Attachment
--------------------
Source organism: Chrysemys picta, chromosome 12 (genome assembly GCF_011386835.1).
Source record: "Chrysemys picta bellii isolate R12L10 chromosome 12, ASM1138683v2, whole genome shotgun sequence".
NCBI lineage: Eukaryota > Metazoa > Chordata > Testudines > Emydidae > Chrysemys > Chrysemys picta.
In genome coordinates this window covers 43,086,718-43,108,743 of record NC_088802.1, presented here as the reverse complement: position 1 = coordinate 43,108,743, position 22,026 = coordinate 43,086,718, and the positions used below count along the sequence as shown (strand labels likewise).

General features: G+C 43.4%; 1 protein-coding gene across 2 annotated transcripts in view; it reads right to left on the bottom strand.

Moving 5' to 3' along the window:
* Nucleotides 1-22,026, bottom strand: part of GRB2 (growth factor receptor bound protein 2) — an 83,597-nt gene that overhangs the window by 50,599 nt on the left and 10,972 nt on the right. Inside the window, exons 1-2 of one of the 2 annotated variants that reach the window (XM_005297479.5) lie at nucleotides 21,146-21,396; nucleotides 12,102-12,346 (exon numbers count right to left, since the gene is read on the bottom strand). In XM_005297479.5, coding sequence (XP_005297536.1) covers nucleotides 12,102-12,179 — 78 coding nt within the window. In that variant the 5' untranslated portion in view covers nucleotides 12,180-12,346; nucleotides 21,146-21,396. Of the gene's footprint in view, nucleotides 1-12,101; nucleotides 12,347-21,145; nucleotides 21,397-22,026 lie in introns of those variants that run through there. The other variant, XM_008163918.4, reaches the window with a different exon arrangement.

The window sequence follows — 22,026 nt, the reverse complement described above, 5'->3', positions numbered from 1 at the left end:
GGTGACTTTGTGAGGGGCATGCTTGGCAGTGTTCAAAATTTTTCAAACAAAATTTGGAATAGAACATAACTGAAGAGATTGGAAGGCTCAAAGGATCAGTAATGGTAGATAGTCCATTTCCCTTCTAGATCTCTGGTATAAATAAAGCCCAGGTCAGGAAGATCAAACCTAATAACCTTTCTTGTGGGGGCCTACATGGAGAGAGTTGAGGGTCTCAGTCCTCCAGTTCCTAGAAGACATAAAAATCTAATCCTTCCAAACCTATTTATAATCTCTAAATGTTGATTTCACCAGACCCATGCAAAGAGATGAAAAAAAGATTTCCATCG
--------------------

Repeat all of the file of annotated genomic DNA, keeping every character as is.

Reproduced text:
Source organism: Chrysemys picta, chromosome 12 (genome assembly GCF_011386835.1).
Source record: "Chrysemys picta bellii isolate R12L10 chromosome 12, ASM1138683v2, whole genome shotgun sequence".
NCBI lineage: Eukaryota > Metazoa > Chordata > Testudines > Emydidae > Chrysemys > Chrysemys picta.
In genome coordinates this window covers 43,086,718-43,108,743 of record NC_088802.1, presented here as the reverse complement: position 1 = coordinate 43,108,743, position 22,026 = coordinate 43,086,718, and the positions used below count along the sequence as shown (strand labels likewise).

General features: G+C 43.4%; 1 protein-coding gene across 2 annotated transcripts in view; it reads right to left on the bottom strand.

Moving 5' to 3' along the window:
* Nucleotides 1-22,026, bottom strand: part of GRB2 (growth factor receptor bound protein 2) — an 83,597-nt gene that overhangs the window by 50,599 nt on the left and 10,972 nt on the right. Inside the window, exons 1-2 of one of the 2 annotated variants that reach the window (XM_005297479.5) lie at nucleotides 21,146-21,396; nucleotides 12,102-12,346 (exon numbers count right to left, since the gene is read on the bottom strand). In XM_005297479.5, coding sequence (XP_005297536.1) covers nucleotides 12,102-12,179 — 78 coding nt within the window. In that variant the 5' untranslated portion in view covers nucleotides 12,180-12,346; nucleotides 21,146-21,396. Of the gene's footprint in view, nucleotides 1-12,101; nucleotides 12,347-21,145; nucleotides 21,397-22,026 lie in introns of those variants that run through there. The other variant, XM_008163918.4, reaches the window with a different exon arrangement.

The window sequence follows — 22,026 nt, the reverse complement described above, 5'->3', positions numbered from 1 at the left end:
GGTGACTTTGTGAGGGGCATGCTTGGCAGTGTTCAAAATTTTTCAAACAAAATTTGGAATAGAACATAACTGAAGAGATTGGAAGGCTCAAAGGATCAGTAATGGTAGATAGTCCATTTCCCTTCTAGATCTCTGGTATAAATAAAGCCCAGGTCAGGAAGATCAAACCTAATAACCTTTCTTGTGGGGGCCTACATGGAGAGAGTTGAGGGTCTCAGTCCTCCAGTTCCTAGAAGACATAAAAATCTAATCCTTCCAAACCTATTTATAATCTCTAAATGTTGATTTCACCAGACCCATGCAAAGAGATGAAAAAAAGATTTCCATCG